In 1999, the U.S. Environmental Protection Agency initiated a program called the Energy Star program to rate roof materials based on their energy efficiency. This initiative was intended to encourage the development of more energy efficient roofing materials to help with the cost of heating and cooling homes in America.
The hotter the roof of your home, the more energy that is required to cool it off. Likewise, the colder the roof, the more heat that is required to heat your home.
Asphalt roofing has always been the hottest roofing material on the market, but since it is the most common and the most affordable for many homes, manufacturers have developed ways to make them more efficient, motivated by the desire to earn a good Energy Star rating.
Generally speaking, darker colors absorb more heat. A dark roof will transfer more heat into the building that it protects than a light roof.
Studies have shown that buildings which have dark roofs use up to 40% more energy to cool off than buildings with reflective or light-colored roofs. On the Energy Star rating scale, lighter roofing materials have a better rating than dark ones.
Energy Star qualified shingles come in many colors, including dark brown and dark gray. They are designed with special granules in the asphalt that help them to be more reflective than standard asphalt roofing. This allows them to absorb less heat.
Qualified shingles have been shown to keep a roof as much as 100 degrees cooler than roofs without qualified shingles. This translates into 10-15% less energy being expended to cool the home during peak temperature periods.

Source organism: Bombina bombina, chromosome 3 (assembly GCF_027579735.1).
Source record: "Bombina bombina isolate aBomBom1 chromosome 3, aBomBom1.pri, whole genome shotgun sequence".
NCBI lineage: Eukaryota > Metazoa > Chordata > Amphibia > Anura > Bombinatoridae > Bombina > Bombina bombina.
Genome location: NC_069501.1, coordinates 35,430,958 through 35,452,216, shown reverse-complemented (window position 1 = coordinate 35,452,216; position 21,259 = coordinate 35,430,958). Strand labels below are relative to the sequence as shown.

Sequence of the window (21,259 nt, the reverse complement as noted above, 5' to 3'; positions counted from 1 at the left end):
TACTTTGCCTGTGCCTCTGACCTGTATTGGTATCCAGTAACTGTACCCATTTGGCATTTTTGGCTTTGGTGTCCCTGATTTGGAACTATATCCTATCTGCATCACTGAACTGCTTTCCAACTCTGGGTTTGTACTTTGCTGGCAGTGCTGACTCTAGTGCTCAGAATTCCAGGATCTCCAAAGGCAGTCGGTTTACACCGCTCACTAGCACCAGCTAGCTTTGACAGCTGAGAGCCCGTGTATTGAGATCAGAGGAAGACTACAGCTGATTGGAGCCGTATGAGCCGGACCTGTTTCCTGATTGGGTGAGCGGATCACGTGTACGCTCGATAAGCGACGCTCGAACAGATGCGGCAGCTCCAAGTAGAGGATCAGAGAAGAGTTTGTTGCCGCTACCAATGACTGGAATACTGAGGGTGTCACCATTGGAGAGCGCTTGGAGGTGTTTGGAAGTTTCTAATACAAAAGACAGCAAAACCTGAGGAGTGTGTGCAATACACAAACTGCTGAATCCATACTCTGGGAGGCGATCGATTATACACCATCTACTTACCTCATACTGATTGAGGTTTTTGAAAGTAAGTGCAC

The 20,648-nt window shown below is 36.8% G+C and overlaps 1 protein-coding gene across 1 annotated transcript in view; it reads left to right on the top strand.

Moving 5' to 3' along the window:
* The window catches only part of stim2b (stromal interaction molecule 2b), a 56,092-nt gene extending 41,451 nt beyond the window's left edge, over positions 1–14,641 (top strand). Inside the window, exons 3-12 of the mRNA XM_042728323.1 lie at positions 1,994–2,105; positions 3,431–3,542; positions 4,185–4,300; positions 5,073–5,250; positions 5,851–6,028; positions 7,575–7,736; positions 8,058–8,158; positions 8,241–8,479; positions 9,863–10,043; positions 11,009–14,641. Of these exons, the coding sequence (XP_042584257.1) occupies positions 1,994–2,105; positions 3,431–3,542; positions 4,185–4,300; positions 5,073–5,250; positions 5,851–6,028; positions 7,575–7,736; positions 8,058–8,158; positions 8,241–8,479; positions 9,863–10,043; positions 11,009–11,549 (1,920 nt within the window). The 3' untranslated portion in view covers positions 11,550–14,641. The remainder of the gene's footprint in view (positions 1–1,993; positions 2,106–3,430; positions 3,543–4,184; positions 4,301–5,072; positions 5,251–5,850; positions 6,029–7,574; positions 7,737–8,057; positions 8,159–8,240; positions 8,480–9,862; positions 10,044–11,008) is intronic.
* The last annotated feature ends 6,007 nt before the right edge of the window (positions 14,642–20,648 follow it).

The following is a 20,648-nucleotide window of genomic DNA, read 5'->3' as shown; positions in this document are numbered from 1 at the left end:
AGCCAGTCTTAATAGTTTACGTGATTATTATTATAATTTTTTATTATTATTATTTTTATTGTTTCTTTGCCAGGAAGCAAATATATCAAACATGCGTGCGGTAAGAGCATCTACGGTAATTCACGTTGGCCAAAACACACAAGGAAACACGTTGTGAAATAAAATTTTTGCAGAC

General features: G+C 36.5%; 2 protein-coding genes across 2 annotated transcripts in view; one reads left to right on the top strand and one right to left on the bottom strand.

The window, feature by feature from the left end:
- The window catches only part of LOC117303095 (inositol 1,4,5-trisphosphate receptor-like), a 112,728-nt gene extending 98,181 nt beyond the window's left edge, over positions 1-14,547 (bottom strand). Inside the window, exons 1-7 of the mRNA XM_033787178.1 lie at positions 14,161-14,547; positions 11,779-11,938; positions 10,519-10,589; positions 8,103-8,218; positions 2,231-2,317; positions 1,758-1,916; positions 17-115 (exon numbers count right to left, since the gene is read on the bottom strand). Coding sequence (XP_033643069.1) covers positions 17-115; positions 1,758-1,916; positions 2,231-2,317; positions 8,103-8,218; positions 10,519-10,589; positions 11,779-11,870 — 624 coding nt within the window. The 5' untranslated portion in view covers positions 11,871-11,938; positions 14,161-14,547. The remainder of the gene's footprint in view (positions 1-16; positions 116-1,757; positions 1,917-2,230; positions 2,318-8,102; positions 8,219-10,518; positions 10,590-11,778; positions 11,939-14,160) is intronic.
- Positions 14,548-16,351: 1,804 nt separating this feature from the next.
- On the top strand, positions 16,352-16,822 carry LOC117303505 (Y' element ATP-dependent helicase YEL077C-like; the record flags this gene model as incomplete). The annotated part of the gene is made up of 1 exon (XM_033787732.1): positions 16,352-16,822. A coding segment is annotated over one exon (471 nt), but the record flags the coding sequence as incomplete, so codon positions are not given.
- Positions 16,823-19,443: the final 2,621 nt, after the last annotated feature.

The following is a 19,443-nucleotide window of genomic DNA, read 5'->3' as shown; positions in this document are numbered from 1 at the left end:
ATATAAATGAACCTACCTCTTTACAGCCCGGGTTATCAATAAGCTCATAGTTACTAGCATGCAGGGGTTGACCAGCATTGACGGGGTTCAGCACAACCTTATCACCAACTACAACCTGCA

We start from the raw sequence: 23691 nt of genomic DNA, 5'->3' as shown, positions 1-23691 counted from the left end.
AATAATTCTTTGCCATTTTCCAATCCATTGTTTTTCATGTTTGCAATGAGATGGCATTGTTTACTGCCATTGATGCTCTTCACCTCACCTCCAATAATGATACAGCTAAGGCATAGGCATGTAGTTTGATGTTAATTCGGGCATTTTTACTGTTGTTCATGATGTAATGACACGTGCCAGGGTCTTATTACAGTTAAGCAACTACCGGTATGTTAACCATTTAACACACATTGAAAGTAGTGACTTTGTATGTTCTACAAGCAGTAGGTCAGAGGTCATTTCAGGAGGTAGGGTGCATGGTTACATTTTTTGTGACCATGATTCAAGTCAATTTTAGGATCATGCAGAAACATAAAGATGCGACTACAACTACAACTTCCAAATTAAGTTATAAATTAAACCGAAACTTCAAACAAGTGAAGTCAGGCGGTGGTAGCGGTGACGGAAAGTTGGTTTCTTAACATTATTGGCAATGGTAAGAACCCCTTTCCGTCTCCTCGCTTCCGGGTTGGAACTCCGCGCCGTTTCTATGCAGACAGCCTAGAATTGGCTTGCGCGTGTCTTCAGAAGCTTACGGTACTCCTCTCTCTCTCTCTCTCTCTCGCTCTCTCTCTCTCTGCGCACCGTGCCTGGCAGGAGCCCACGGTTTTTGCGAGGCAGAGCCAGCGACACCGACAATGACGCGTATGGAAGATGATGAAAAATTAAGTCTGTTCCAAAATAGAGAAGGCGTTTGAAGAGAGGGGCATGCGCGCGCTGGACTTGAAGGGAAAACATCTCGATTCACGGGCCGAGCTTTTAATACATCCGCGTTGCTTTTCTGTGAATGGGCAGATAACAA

The best way to locate the ratings for roofing materials is to check out the Cool Roof Rating Council. The council certifies for the Energy Star program and its website offers a comprehensive list of roofing materials and manufacturers. The list shows the Energy Star rating for each manufacturer and each product.
The U.S. government offers tax credit and incentives for energy-efficient home products. The incentives are updated from year to year, so a tax accountant might be your best bet to check which incentives are currently being offered.
In 2011, for example, the tax credit for installing a qualified Energy Star roof on a residence was equal to 10% of the cost of the roof up to $500.
In addition to these federal tax breaks, your state might also offer tax exemptions, grants and other incentives and credits for using eco-friendly and green building materials.